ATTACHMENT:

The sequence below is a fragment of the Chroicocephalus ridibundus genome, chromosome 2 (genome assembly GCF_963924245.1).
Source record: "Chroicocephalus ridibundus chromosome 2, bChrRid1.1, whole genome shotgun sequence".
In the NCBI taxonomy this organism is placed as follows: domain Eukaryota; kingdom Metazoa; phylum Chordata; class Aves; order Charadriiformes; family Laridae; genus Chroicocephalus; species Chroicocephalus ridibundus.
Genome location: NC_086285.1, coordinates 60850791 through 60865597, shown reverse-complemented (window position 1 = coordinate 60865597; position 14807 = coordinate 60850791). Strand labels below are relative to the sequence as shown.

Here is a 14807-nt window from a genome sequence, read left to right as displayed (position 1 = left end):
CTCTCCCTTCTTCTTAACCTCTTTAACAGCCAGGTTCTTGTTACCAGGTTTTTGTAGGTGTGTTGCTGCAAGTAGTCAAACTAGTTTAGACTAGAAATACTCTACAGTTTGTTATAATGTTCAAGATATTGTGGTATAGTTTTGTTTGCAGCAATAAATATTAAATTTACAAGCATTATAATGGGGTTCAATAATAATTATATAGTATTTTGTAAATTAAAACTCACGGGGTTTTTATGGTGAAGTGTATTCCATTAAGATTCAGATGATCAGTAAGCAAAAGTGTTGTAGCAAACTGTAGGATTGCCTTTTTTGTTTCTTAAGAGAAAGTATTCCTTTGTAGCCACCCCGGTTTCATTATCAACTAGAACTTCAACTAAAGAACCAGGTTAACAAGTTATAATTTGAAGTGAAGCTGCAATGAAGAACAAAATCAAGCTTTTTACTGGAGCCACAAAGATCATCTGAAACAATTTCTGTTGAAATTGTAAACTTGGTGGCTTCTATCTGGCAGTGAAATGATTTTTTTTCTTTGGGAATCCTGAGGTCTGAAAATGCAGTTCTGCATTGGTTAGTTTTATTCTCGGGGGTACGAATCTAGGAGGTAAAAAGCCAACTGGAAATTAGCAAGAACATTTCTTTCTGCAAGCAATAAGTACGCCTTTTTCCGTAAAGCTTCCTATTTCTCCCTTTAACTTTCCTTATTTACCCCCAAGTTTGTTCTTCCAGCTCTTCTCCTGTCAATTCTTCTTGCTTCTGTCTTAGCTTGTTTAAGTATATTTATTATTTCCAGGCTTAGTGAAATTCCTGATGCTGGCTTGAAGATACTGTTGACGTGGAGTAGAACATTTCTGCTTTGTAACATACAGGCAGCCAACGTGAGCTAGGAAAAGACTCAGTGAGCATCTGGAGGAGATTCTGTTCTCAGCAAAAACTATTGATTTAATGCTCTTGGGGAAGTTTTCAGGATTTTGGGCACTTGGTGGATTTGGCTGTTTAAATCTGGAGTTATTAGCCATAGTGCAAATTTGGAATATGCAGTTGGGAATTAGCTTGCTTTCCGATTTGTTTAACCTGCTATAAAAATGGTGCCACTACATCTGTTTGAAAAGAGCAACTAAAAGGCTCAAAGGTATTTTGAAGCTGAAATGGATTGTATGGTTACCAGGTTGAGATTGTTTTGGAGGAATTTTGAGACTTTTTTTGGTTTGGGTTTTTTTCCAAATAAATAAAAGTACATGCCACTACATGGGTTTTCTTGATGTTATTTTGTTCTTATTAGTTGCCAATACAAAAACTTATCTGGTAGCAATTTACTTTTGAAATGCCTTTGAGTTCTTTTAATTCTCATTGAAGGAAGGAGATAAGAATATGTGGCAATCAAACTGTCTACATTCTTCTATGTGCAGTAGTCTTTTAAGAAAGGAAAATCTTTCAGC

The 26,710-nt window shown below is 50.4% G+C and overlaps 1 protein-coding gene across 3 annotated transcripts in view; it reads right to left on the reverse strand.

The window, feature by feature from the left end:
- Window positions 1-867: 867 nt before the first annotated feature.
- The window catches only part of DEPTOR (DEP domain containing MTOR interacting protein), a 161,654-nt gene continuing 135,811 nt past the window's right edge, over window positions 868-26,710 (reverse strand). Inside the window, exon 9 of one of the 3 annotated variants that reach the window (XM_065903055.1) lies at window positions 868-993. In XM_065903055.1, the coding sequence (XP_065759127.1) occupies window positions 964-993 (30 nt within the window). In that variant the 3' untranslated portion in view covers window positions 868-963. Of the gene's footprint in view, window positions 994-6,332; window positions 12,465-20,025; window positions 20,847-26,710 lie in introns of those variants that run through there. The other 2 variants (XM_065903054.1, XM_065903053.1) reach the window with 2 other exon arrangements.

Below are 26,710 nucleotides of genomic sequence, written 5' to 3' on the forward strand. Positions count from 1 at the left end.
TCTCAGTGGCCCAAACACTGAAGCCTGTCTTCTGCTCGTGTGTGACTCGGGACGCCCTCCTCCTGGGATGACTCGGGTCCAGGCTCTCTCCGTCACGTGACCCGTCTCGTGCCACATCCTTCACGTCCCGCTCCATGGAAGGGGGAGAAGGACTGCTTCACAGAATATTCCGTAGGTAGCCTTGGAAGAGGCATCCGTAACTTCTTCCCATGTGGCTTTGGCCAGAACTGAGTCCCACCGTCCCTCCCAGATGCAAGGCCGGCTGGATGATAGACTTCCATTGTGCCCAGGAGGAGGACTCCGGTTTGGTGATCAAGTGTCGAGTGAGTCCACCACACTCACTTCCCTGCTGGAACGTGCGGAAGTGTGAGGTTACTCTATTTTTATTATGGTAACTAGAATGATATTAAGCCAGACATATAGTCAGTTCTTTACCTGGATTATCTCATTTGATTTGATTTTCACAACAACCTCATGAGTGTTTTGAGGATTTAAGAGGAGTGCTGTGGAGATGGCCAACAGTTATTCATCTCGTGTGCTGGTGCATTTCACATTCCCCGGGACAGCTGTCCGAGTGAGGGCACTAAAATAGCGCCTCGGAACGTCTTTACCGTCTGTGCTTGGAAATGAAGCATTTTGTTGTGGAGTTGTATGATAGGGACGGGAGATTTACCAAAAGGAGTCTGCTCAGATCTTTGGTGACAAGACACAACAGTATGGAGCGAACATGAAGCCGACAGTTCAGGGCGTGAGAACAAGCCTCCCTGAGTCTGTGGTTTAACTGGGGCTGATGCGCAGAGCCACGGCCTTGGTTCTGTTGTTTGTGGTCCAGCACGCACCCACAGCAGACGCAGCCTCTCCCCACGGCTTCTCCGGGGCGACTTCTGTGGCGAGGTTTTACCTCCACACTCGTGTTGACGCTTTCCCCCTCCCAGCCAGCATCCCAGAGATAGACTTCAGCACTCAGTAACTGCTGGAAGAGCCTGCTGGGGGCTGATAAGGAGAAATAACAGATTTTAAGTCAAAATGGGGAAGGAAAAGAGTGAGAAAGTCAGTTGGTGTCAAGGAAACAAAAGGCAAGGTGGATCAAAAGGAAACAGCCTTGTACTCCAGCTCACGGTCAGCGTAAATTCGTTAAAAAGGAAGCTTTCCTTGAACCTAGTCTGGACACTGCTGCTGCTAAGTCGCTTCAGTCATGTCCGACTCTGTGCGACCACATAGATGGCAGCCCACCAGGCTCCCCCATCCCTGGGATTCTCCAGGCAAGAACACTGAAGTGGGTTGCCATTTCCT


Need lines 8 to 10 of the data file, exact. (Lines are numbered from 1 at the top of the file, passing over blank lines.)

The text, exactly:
The window, feature by feature from the left end:
- Window positions 1-867: 867 nt before the first annotated feature.
- The window catches only part of DEPTOR (DEP domain containing MTOR interacting protein), a 161,654-nt gene continuing 135,811 nt past the window's right edge, over window positions 868-26,710 (reverse strand). Inside the window, exon 9 of one of the 3 annotated variants that reach the window (XM_065903055.1) lies at window positions 868-993. In XM_065903055.1, the coding sequence (XP_065759127.1) occupies window positions 964-993 (30 nt within the window). In that variant the 3' untranslated portion in view covers window positions 868-963. Of the gene's footprint in view, window positions 994-6,332; window positions 12,465-20,025; window positions 20,847-26,710 lie in introns of those variants that run through there. The other 2 variants (XM_065903054.1, XM_065903053.1) reach the window with 2 other exon arrangements.